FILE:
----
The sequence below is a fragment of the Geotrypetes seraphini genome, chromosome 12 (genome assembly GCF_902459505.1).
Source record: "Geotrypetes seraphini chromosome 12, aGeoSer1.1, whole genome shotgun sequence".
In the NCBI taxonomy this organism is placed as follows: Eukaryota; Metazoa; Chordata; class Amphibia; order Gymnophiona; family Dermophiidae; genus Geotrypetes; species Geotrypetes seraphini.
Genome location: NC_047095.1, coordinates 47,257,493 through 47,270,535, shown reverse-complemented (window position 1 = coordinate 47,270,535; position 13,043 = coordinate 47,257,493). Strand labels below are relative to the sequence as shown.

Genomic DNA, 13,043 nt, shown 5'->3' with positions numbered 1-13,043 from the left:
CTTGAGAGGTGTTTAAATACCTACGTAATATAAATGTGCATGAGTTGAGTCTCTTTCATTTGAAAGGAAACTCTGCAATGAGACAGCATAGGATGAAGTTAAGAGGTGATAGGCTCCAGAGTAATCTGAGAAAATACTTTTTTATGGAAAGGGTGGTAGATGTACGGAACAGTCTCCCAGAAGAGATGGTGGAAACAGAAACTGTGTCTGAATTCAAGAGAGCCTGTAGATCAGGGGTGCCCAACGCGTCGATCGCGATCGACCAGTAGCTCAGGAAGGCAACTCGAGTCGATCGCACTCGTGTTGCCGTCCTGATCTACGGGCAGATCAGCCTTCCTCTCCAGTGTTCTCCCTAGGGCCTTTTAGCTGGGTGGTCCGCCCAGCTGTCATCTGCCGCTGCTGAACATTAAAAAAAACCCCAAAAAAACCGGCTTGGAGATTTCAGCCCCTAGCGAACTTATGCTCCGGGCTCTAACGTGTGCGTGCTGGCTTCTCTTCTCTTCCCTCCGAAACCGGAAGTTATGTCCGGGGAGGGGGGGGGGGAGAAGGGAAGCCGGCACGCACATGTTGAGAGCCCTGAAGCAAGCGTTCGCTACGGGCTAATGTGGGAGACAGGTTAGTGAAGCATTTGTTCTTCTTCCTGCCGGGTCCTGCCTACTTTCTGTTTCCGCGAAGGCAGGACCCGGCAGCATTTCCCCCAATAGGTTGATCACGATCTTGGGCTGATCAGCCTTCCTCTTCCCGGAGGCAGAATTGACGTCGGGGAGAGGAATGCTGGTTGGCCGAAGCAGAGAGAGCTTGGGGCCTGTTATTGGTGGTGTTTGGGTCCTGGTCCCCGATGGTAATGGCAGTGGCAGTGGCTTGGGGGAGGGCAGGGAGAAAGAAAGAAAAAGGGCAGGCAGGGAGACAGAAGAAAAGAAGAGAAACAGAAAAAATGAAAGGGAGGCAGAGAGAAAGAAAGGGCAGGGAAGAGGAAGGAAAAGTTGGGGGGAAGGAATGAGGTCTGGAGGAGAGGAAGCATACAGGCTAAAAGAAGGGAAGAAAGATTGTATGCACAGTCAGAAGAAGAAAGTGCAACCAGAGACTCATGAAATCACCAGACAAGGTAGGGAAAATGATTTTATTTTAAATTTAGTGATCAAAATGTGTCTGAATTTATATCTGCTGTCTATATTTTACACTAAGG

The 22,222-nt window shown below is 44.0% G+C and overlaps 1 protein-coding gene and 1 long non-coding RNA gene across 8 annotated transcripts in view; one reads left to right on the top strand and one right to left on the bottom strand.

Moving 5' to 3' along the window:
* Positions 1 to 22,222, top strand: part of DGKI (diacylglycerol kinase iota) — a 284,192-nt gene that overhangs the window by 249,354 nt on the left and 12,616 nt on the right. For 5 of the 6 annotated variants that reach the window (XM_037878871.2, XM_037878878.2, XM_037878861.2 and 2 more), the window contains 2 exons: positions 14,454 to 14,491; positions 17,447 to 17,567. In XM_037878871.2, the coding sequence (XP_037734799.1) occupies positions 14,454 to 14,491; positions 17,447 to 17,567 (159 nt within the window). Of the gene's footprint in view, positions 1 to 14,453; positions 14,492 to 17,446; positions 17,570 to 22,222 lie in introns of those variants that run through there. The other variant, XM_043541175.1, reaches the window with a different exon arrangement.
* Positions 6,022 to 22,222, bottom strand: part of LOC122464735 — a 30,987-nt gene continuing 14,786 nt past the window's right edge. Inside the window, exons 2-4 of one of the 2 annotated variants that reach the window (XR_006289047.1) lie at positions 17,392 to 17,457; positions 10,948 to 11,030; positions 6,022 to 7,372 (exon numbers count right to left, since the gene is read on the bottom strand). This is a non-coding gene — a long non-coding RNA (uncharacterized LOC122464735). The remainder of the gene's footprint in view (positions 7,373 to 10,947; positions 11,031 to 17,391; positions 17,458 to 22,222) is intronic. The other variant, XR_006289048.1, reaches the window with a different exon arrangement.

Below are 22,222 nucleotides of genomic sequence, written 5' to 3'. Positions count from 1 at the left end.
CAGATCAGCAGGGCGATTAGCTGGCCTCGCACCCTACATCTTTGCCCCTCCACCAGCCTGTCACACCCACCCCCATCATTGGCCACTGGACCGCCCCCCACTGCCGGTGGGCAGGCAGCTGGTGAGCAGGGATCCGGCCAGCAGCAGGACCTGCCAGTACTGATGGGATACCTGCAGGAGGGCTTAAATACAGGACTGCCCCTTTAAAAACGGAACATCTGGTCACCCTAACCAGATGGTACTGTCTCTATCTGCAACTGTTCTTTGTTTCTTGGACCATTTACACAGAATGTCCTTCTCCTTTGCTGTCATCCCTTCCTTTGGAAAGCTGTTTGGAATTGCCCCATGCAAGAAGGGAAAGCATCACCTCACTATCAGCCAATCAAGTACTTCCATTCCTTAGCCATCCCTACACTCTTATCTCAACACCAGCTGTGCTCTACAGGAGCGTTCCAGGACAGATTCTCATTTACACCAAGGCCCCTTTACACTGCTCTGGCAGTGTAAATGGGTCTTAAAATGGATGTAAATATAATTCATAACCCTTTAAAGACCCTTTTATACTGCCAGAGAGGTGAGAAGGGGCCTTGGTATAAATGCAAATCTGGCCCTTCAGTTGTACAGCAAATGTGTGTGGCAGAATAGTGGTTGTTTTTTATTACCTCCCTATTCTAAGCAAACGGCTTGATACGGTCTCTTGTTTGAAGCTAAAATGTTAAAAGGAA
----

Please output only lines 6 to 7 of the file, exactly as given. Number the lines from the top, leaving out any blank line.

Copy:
CTTGAGAGGTGTTTAAATACCTACGTAATATAAATGTGCATGAGTTGAGTCTCTTTCATTTGAAAGGAAACTCTGCAATGAGACAGCATAGGATGAAGTTAAGAGGTGATAGGCTCCAGAGTAATCTGAGAAAATACTTTTTTATGGAAAGGGTGGTAGATGTACGGAACAGTCTCCCAGAAGAGATGGTGGAAACAGAAACTGTGTCTGAATTCAAGAGAGCCTGTAGATCAGGGGTGCCCAACGCGTCGATCGCGATCGACCAGTAGCTCAGGAAGGCAACTCGAGTCGATCGCACTCGTGTTGCCGTCCTGATCTACGGGCAGATCAGCCTTCCTCTCCAGTGTTCTCCCTAGGGCCTTTTAGCTGGGTGGTCCGCCCAGCTGTCATCTGCCGCTGCTGAACATTAAAAAAAACCCCAAAAAAACCGGCTTGGAGATTTCAGCCCCTAGCGAACTTATGCTCCGGGCTCTAACGTGTGCGTGCTGGCTTCTCTTCTCTTCCCTCCGAAACCGGAAGTTATGTCCGGGGAGGGGGGGGGGGAGAAGGGAAGCCGGCACGCACATGTTGAGAGCCCTGAAGCAAGCGTTCGCTACGGGCTAATGTGGGAGACAGGTTAGTGAAGCATTTGTTCTTCTTCCTGCCGGGTCCTGCCTACTTTCTGTTTCCGCGAAGGCAGGACCCGGCAGCATTTCCCCCAATAGGTTGATCACGATCTTGGGCTGATCAGCCTTCCTCTTCCCGGAGGCAGAATTGACGTCGGGGAGAGGAATGCTGGTTGGCCGAAGCAGAGAGAGCTTGGGGCCTGTTATTGGTGGTGTTTGGGTCCTGGTCCCCGATGGTAATGGCAGTGGCAGTGGCTTGGGGGAGGGCAGGGAGAAAGAAAGAAAAAGGGCAGGCAGGGAGACAGAAGAAAAGAAGAGAAACAGAAAAAATGAAAGGGAGGCAGAGAGAAAGAAAGGGCAGGGAAGAGGAAGGAAAAGTTGGGGGGAAGGAATGAGGTCTGGAGGAGAGGAAGCATACAGGCTAAAAGAAGGGAAGAAAGATTGTATGCACAGTCAGAAGAAGAAAGTGCAACCAGAGACTCATGAAATCACCAGACAAGGTAGGGAAAATGATTTTATTTTAAATTTAGTGATCAAAATGTGTCTGAATTTATATCTGCTGTCTATATTTTACACTAAGG

The 22,222-nt window shown below is 44.0% G+C and overlaps 1 protein-coding gene and 1 long non-coding RNA gene across 8 annotated transcripts in view; one reads left to right on the top strand and one right to left on the bottom strand.